Studying Patterns of Relapse in Pediatric Hodgkin Lymphoma using a Response-Based Therapy Approach

Rutgers Cancer Institute researcher presents work from Children’s Oncology Group at international meeting
Rahul Parikh
Rahul R. Parikh, MD

New Brunswick, N.J., October 23, 2020 – In examining patterns of relapse in high-risk pediatric Hodgkin lymphoma patients, researchers have determined response-based consolidation with modern radiation therapy appears to be a safe and effective standard of care with very low rates of failures.  The work, led by Rutgers Cancer Institute of New Jersey radiation oncologist Rahul R. Parikh, MD, is part of a phase 3 study (AHOD0831) from the Children’s Oncology Group being presented at the Annual Meeting of the American Society for Radiation Oncology (ASTRO) this week.

For a 25 month period from 2009 to 2012, the study looked at 164 evaluable patients younger than 22 years old with stage 3b (43 percent) and stage 4b (57 percent) classical Hodgkin lymphoma. Overall, 84 percent of patients presented with large tumors (bulky disease).

Patients were categorized as rapid early responders or slow early responders after receiving two cycles of a standard chemotherapy combination (doxorubicin, bleomycin, vincristine, etoposide, prednisone, and cyclophosphamide) used with radiation therapy. The slow early responder patients were randomized to receive two additional standard combination cycles as well as two chemotherapy cycles of ifosfamide and vinorelbine, followed by the delivery of radiation adapted only to larger tumors or slow-responding sites. Rapid early responder patients underwent two additional standard combination cycles followed by the delivery of adapted radiation treatment to initial large tumors only. Seventy-six percent of patients received radiation therapy. Relapses were characterized with respect to site and radiation field.

group of diverse teens wearing masks

At the 4.5-year median follow-up, 27 of 145 patients (19 percent) relapsed and 23 patients were evaluable. Among these 23 patients, 11 were rapid early responders and 12 were slow early responders. Within the 23 evaluable patients with relapse, there were a total of 105 total sites (median=4, range: 1-11) of relapse. Sixty-four percent of relapses occurred within an initial site of involvement. Overall, 94 percent of relapses occurred in sites that were initially PET2-negative.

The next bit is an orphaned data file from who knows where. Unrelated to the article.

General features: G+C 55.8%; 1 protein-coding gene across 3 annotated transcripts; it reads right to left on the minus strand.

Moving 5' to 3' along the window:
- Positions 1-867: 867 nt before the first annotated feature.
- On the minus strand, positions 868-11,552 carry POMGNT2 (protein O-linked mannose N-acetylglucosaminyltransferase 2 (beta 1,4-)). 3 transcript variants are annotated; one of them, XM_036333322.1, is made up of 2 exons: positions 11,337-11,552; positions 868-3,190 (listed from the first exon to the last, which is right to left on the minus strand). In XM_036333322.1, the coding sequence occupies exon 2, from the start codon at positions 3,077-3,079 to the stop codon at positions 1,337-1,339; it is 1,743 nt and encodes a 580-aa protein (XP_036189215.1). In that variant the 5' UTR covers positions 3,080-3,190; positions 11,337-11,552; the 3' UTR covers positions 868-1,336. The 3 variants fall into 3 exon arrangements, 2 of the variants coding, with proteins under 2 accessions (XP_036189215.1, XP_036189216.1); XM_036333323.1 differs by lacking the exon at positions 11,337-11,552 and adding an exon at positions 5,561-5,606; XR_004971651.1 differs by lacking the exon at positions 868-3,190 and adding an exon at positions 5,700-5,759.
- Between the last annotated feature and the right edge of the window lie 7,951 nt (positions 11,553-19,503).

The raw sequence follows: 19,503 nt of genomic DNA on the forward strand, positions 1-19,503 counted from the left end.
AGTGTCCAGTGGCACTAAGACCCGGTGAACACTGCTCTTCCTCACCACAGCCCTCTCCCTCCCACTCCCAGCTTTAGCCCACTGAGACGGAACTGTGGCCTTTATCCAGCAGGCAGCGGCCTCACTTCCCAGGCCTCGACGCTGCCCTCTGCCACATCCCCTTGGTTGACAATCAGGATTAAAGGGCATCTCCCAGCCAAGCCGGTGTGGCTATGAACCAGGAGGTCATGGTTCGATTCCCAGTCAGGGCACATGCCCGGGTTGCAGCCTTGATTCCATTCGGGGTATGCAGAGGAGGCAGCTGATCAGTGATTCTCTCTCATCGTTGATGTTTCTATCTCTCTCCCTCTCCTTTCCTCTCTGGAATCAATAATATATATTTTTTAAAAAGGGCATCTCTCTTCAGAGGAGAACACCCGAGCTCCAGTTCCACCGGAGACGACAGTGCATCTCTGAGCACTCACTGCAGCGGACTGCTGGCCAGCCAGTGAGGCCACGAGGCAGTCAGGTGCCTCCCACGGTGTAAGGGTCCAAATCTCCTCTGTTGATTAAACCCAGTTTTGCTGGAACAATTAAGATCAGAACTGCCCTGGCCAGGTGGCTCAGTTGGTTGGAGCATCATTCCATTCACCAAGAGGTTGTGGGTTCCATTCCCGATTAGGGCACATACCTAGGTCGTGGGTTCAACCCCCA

“These results validate that modern combined modality efforts of chemotherapy and radiation therapy for pediatric patients with Hodgkin lymphoma is very effective and leads to excellent outcomes,” notes Dr. Parikh, who is the director of the Laurie Proton Therapy Center at Robert Wood Johnson University Hospital, an RWJBarnabas Health facility; and associate professor of radiation oncology at Rutgers Robert Wood Johnson Medical School.

Along with Parikh, other investigators on the work are B. S. Hoppe, Mayo Clinic Florida; D. Hodgson, Princess Margaret Cancer Center, Toronto; K.M. McCarten, Brown University; Q. Pei, University of Florida, Gainesville; S.Y. Cho, University of Wisconsin Carbone Cancer Center; C. Schwartz, Medical College of Wisconsin; P. Cole, Rutgers Cancer Institute and Rutgers Robert Wood Johnson Medical School; K.M. Kelly, Roswell Park Cancer Institute; and K.B. Roberts Yale University School of Medicine.

This work was supported in part by grants from the National Institutes of Health to the Children’s Oncology Group (U10CA098543), Statistics & Data Center Grant (U10CA098413), NCTN Operations Center Grant (U10CA180886), NCTN Statistics & Data Center Grant (U10CA180899),     QARC     (CA29511)     and     IROC    RI(U24CA180803), and St. Baldrick’s Foundation. 

In addition to this work, Rutgers Cancer Institute faculty members including those who care for patients at RWJBarnabas Health facilities, are collaborators on a number of other discussions and abstracts/posters published in conjunction with the ASTRO annual meeting. These presentations include:


About Rutgers Cancer Institute of New Jersey
As New Jersey’s only National Cancer Institute-designated Comprehensive Cancer Center, Rutgers Cancer Institute, together with RWJBarnabas Health, offers the most advanced cancer treatment options including bone marrow transplantation, proton therapy, CAR T-cell therapy and complex surgical procedures.  Along with clinical trials and novel therapeutics such as precision medicine and immunotherapy – many of which are not widely available – patients have access to these cutting-edge therapies at Rutgers Cancer Institute of New Jersey in New Brunswick, Rutgers Cancer Institute of New Jersey at University Hospital in Newark, as well as through RWJBarnabas Health facilities. To make a tax-deductible gift to support the Cancer Institute of New Jersey, call 848-932-8013 or visit

About The Children’s Oncology Group (COG)
COG (, a member of the NCI National Clinical Trials Network (NCTN), is the world’s largest organization devoted exclusively to childhood and adolescent cancer research. COG unites over 10,000 experts in childhood cancer at more than 200 leading children’s hospitals, universities, and cancer centers across North America, Australia, and New Zealand in the fight against childhood cancer. Today, more than 90% of the 14,000 children and adolescents diagnosed with cancer each year in the United States are cared for at COG member institutions. Research performed by COG institutions over the past 50 years has transformed childhood cancer from a virtually incurable disease to one with a combined 5-year survival rate of 80%. COG’s mission is to improve the cure rate and outcomes for all children with cancer.


For journalists – contact:
Krista Didzbalis
Media Relations Assistant

For patient appointments/inquiries – contact:
844-CANCERNJ (844-226-2376)